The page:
Buddhakapala (Tib: Sangs.rgyas.thod.pa) is a terrifying emanation of the dhyani Buddha Akshobhya and sometimes considered a form of Heruka and then related to the Hevajra cyclus. When together with his female partner Citrasena they can form the centre couple of a mandala.
Stylistically this extremely rare deity seems to be related to sculptures from the Tibetan Densatil monastery, founded in the twelfth century. The complex was destroyed during the Chinese Cultural revolution in the mid-sixties to mid-seventies of last century. Since then many gilt-bronzes have found their way to the West. Many of them date from the late fourteenth century, like the presented one, when the artistic activities had reached their zenith. Most probably Newari craftsmen were involved next to their Tibetan colleagues. A sumptuous use of semi-precious stone inlay is one of the characteristics of icons from this monastery. The Buddhakapala is inlaid with semi-precious stones of which many are still remaining. Extremely rare are the minute pearled strings attached to his crown that survived man and time.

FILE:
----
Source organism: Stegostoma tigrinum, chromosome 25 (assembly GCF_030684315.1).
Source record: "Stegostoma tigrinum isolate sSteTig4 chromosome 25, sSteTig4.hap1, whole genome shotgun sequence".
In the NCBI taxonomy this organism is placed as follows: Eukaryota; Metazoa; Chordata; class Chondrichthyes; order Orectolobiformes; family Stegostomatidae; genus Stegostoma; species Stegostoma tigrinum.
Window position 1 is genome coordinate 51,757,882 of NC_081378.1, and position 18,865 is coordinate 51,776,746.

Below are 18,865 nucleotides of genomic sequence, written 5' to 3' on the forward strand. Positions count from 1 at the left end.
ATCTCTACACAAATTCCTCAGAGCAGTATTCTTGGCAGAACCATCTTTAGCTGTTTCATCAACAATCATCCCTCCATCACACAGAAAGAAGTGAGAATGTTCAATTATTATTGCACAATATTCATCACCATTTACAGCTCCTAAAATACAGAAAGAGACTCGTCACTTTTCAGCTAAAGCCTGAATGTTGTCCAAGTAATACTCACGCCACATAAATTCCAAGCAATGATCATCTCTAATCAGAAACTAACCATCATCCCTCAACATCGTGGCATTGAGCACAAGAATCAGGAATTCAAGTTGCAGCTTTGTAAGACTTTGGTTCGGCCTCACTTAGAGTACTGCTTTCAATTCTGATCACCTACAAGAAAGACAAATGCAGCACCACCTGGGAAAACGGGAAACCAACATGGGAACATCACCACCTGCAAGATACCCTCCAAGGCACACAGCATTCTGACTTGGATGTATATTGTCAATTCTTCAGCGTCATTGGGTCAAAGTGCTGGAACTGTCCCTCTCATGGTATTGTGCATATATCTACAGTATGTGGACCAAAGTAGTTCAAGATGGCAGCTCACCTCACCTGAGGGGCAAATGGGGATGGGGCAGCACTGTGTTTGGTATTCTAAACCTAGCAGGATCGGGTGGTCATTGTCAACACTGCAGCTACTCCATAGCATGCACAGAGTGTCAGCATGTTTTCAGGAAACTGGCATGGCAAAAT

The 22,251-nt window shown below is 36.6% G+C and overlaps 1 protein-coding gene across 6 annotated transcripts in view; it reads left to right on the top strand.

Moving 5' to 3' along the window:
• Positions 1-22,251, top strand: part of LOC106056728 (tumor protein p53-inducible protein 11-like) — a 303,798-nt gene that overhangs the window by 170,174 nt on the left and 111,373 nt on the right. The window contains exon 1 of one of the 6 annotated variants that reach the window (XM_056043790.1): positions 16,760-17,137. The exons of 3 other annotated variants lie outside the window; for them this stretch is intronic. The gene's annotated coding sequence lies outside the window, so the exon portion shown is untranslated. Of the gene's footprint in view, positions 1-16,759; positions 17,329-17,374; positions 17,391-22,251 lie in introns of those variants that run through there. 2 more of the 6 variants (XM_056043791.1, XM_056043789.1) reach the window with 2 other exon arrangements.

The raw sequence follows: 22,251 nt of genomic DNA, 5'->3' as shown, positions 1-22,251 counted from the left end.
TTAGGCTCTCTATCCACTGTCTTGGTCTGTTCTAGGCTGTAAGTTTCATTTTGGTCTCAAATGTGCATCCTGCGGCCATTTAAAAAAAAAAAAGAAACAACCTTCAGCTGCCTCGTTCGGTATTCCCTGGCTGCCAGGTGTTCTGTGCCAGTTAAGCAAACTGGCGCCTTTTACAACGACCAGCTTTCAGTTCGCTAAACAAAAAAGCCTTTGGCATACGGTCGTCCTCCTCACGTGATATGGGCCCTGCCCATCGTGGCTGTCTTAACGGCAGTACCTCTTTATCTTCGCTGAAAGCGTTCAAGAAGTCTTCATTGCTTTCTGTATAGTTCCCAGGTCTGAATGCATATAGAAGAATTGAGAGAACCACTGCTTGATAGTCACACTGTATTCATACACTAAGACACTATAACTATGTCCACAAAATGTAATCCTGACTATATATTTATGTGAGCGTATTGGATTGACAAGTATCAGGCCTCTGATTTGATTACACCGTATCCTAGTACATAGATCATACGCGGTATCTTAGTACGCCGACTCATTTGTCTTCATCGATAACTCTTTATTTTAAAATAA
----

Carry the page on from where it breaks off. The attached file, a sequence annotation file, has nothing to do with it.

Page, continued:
Buddhakapala is depicted in L. Chandra, Buddhist Iconography, New Delhi 1988, vol. 1. No. 994. A gilt-bronze guardian stemming from the Densatil monastery is published by A. Heller in Tibetan Art, Milan 1999, pl. 82.
Such representations of Buddhakapala are very rare and no other Tibetan gilt-bronze figure of the divinity appears to have been sold through auction. For a comparable feeling in terms of sensibility, achievement and strength, see a gilt-bronze figure of Vajravarahi from Densatil, dated 14th century and sold in our New York Rooms, 20 September 2006, lot 130.